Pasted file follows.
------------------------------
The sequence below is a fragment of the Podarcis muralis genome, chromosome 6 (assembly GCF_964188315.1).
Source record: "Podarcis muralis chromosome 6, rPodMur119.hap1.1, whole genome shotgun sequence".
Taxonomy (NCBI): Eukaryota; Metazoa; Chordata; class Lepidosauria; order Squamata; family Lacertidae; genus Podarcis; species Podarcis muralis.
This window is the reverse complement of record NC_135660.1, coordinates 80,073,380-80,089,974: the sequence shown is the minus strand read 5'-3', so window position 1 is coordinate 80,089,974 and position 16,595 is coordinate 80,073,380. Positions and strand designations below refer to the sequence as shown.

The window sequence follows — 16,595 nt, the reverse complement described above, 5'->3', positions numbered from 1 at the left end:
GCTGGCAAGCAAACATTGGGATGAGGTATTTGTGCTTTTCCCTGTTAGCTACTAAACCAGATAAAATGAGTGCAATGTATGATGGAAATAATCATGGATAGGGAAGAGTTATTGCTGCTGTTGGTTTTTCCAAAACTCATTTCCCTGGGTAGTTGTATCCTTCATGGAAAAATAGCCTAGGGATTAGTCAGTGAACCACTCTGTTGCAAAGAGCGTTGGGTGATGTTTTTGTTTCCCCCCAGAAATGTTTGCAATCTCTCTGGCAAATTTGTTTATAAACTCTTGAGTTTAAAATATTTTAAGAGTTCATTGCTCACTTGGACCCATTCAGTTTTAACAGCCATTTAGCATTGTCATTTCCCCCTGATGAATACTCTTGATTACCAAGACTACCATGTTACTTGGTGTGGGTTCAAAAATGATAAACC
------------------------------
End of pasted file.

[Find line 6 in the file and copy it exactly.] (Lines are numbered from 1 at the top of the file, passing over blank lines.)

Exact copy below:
GCTGGCAAGCAAACATTGGGATGAGGTATTTGTGCTTTTCCCTGTTAGCTACTAAACCAGATAAAATGAGTGCAATGTATGATGGAAATAATCATGGATAGGGAAGAGTTATTGCTGCTGTTGGTTTTTCCAAAACTCATTTCCCTGGGTAGTTGTATCCTTCATGGAAAAATAGCCTAGGGATTAGTCAGTGAACCACTCTGTTGCAAAGAGCGTTGGGTGATGTTTTTGTTTCCCCCCAGAAATGTTTGCAATCTCTCTGGCAAATTTGTTTATAAACTCTTGAGTTTAAAATATTTTAAGAGTTCATTGCTCACTTGGACCCATTCAGTTTTAACAGCCATTTAGCATTGTCATTTCCCCCTGATGAATACTCTTGATTACCAAGACTACCATGTTACTTGGTGTGGGTTCAAAAATGATAAACC